Samuel Sanders (27 June 1937 – 9 July 1999) was a distinguished American classical pianist known for sensitive collaborations with noted soloists such as Itzhak Perlman, Mstislav Rostropovich, Robert White and many other instrumentalists and singers.

Some of the other artists with whom he collaborated are Hermann Baumann (horn), Jacqueline DuPre (cello), Joshua Bell (violin). Kyung Wha Chung (violin), Jaime Laredo (violin), Yo-Yo Ma (cello), Jessye Norman (soprano), Rachel Barton Pine (violin), Paula Robison (flute), Leonard Rose (cello), Eugenia Zukerman (flute), and Pinchas Zukerman (violin).

In 1996, Sanders and violinist Itzhak Perlman marked the thirtieth anniversary of a partnership which took them to many parts of the world and resulted in twelve recordings, two of which were awarded Grammys.

With Chilean cellist Andres Diaz (cello) Sanders formed Diaz-Sanders Duo.

Sanders was the founder and artistic director of the Cape and Islands Chamber Music Festival in Cape Cod, Massachusetts.

He received honorary doctorates from Lehman College and the St. Louis Conservatory of Music (CASA), and taught for more than three decades at the Juilliard School, where he helped found a degree program for collaborative pianists.

Samuel Sanders died from liver failure at New York Presbyterian Hospital in 1999. He was 62 and lived in Manhattan.

Mr. Sanders was a gregarious musician who looked a bit like Woody Allen and had a quick and often ribald sense of humor that endeared him to the musicians he worked with, several of whom became lifelong friends. But he also regarded the business of accompanying as serious, exacting work, and he was one of the first pianists to insist that an accompanist should be regarded as a soloist’s partner rather than as a subsidiary.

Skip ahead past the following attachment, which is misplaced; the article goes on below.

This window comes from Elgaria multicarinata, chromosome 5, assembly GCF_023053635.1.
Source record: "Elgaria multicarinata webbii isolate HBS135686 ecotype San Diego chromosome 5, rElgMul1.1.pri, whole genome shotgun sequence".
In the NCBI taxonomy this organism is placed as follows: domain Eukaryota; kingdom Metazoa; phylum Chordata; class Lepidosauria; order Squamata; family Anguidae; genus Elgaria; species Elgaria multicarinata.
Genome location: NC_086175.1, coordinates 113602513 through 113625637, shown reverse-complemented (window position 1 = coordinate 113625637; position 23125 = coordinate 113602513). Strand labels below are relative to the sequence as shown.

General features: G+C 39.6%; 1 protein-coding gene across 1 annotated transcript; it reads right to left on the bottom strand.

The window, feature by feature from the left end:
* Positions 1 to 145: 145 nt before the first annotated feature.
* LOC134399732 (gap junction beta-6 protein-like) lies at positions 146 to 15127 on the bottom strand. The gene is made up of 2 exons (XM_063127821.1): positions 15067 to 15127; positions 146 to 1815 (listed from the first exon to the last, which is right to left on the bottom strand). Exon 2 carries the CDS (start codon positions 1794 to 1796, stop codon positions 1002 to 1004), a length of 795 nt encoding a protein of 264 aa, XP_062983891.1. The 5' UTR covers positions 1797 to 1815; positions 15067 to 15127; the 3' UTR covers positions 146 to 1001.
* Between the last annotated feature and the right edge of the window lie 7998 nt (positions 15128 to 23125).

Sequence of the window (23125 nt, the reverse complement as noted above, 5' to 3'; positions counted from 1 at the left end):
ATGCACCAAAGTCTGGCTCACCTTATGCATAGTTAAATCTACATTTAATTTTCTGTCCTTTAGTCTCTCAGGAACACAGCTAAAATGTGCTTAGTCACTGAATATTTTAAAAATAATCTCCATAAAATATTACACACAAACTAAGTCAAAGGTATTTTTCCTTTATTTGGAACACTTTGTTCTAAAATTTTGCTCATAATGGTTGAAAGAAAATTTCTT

When he joined the faculty of the Juilliard School, in 1963, he persuaded the school to establish a master’s degree program for accompanists, and he demanded that his name be listed in all advertisements for concerts in which he was to perform, a practice other accompanists quickly adopted. He also campaigned to open the field to women at a time when virtually all accompanists were men.

Mr. Sanders preferred the term collaborator to accompanist, but admitted that it was a clumsy and not entirely satisfactory alternative. Often, he likened his job to that of a catcher on a baseball team.

Mr. Sanders made his New York recital debut at Town Hall when he was 13, and he performed as a soloist with the New York Philharmonic when he was 16. But he was ambivalent about a pianistic career. ”I was talented, and I loved classical music,” he said, ”but I didn’t particularly love piano music. I didn’t even like going to piano recitals. My teachers would drag me along and say, ‘Did you see how wonderful those thirds were?’ And I could only think, ‘Let me out of here.’ ”

As a student at Hunter College, he took film courses and considered becoming a film composer. But he also began accompanying friends in recitals, among them Mr. White, who had been a child star and was a classmate at Hunter, and he quickly found collaborative performance more satisfying than solo playing. In 1959 he enrolled at the Juilliard School to study with Sergius Kagen, a pianist who had done considerable accompanying, mostly of singers. Mr. Sanders joined the school’s faculty after he completed his master’s degree.

Mr. Sanders won a special citation for his work with Stephen Kates, the cellist, at the 1966 Tchaikovsky Competition in Moscow. By the late 1960’s he was performing regularly with Mr. Perlman, Pinchas Zukerman and Jaime Laredo, all violinists, as well as Mr. White, the tenor, and Paula Robison, the flutist, all young soloists in the early years of their careers.

Other musicians Mr. Sanders worked with frequently include the singers Beverly Sills, Jessye Norman and Hakan Hagegard, the cellists Leonard Rose, Yo-Yo Ma, Lynn Harrell, Jacqueline du Pre and Mr. Rostropovich. He maintained his interest in young musicians as well, performing in the 1990’s with the violinists Joshua Bell and Rachel Barton, and Andres Diaz, a cellist. He made dozens of recordings with these musicians. Two of them, both with Mr. Perlman, won Grammy Awards.

Mr. Sanders was an avid chamber player. In 1980, he established the Cape and Islands Chamber Music Festival, on Cape Cod. He performed frequently with string quartets, including the Juilliard, the St. Lawrence and Borromeo, and he formed several ensembles of his own, including Musica Camerit and Zephyr.